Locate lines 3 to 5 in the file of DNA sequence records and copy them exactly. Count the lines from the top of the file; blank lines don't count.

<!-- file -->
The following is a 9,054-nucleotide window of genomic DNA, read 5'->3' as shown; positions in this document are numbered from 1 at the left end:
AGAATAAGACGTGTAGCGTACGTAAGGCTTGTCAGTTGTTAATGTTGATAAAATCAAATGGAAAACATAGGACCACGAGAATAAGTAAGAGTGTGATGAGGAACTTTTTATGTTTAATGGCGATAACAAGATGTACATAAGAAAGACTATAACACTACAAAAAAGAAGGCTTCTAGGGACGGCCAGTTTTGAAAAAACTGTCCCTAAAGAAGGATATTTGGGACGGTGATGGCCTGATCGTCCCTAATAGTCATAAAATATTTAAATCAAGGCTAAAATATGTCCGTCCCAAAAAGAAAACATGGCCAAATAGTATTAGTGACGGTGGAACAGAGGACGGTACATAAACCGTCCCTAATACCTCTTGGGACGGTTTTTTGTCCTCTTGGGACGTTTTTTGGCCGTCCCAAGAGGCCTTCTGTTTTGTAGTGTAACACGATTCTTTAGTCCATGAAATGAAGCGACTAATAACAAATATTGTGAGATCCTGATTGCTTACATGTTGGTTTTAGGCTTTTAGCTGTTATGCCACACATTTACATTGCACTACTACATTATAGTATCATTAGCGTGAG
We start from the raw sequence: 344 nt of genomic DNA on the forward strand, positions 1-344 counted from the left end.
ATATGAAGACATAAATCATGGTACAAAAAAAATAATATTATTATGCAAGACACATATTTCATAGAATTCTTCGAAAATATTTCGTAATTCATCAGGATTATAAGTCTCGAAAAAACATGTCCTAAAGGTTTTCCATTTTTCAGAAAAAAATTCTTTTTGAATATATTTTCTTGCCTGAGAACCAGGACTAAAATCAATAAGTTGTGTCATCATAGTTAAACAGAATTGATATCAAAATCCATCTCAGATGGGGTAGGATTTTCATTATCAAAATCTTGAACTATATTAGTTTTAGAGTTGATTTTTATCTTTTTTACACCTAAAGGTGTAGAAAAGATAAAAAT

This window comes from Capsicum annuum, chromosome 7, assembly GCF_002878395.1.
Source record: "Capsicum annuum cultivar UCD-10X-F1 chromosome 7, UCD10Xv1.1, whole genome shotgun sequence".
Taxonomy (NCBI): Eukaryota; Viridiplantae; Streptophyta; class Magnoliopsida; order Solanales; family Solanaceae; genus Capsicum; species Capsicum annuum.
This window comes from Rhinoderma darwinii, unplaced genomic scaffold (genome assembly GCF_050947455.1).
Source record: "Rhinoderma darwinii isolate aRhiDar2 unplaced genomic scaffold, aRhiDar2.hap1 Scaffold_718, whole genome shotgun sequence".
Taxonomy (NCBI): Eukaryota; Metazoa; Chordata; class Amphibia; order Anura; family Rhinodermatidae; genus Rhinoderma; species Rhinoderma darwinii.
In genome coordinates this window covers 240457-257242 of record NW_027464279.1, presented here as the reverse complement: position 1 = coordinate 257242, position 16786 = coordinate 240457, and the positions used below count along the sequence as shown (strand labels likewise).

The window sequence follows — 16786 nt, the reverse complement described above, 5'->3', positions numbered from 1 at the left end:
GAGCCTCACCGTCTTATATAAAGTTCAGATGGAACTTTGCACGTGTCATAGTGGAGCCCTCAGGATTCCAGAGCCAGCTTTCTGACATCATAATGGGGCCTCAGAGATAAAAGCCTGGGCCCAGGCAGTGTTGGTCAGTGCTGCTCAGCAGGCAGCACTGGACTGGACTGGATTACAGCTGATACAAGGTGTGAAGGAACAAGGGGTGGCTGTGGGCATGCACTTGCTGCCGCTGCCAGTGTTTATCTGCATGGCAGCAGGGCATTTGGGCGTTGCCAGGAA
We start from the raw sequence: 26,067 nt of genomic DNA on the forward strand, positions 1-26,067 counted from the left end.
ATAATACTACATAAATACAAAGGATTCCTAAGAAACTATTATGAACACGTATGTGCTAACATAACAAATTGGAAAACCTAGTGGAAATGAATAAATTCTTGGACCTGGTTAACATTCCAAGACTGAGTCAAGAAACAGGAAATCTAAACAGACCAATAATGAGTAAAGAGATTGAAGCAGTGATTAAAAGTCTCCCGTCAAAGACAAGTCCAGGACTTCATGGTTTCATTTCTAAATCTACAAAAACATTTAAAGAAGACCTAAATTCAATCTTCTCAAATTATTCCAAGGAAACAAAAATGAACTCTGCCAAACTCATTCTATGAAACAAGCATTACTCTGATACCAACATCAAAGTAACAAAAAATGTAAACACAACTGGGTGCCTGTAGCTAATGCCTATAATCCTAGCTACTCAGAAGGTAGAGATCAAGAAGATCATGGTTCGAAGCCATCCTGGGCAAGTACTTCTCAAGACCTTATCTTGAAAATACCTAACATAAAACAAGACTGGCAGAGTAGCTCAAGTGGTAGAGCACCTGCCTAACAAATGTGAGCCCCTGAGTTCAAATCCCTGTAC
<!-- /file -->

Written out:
We start from the raw sequence: 344 nt of genomic DNA on the forward strand, positions 1-344 counted from the left end.
ATATGAAGACATAAATCATGGTACAAAAAAAATAATATTATTATGCAAGACACATATTTCATAGAATTCTTCGAAAATATTTCGTAATTCATCAGGATTATAAGTCTCGAAAAAACATGTCCTAAAGGTTTTCCATTTTTCAGAAAAAAATTCTTTTTGAATATATTTTCTTGCCTGAGAACCAGGACTAAAATCAATAAGTTGTGTCATCATAGTTAAACAGAATTGATATCAAAATCCATCTCAGATGGGGTAGGATTTTCATTATCAAAATCTTGAACTATATTAGTTTTAGAGTTGATTTTTATCTTTTTTACACCTAAAGGTGTAGAAAAGATAAAAAT

This window comes from Capsicum annuum, chromosome 7, assembly GCF_002878395.1.